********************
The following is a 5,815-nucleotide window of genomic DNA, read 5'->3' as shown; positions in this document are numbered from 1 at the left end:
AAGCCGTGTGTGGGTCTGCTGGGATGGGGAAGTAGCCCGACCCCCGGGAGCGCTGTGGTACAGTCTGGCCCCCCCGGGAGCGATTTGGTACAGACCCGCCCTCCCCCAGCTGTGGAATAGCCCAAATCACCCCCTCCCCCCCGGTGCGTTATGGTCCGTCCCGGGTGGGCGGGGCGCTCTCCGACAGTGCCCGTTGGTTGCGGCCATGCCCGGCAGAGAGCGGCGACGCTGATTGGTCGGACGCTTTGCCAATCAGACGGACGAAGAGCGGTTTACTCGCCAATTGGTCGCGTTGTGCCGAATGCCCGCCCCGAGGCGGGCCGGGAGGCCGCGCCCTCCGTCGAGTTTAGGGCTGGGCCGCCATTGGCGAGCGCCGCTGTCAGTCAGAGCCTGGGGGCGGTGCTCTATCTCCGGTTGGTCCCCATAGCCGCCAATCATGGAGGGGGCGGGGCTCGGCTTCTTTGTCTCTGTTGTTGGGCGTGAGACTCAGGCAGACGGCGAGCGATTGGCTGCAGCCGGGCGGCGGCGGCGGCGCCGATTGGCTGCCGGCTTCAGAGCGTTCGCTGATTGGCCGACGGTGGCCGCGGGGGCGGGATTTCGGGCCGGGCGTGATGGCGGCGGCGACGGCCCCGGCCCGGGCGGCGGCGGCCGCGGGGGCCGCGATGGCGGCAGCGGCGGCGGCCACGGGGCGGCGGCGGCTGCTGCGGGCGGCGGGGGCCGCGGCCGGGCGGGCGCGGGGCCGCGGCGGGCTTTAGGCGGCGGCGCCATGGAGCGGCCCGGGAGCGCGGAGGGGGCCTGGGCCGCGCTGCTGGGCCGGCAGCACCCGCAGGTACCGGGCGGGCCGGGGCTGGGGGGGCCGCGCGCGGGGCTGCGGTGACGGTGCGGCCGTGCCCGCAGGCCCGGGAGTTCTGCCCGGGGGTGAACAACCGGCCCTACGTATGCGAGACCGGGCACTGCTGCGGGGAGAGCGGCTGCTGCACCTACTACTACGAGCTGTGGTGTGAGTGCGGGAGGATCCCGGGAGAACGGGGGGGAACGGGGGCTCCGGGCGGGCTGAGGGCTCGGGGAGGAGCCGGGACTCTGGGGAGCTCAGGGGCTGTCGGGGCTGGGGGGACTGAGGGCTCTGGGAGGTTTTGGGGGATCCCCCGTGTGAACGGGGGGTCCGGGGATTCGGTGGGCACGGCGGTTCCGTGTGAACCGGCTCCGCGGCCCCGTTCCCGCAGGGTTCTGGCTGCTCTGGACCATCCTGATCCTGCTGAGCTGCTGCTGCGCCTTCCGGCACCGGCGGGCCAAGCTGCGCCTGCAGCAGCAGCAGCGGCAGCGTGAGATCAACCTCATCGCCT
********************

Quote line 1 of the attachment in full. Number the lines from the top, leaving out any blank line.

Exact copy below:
The following is a 5,815-nucleotide window of genomic DNA, read 5'->3' as shown; positions in this document are numbered from 1 at the left end: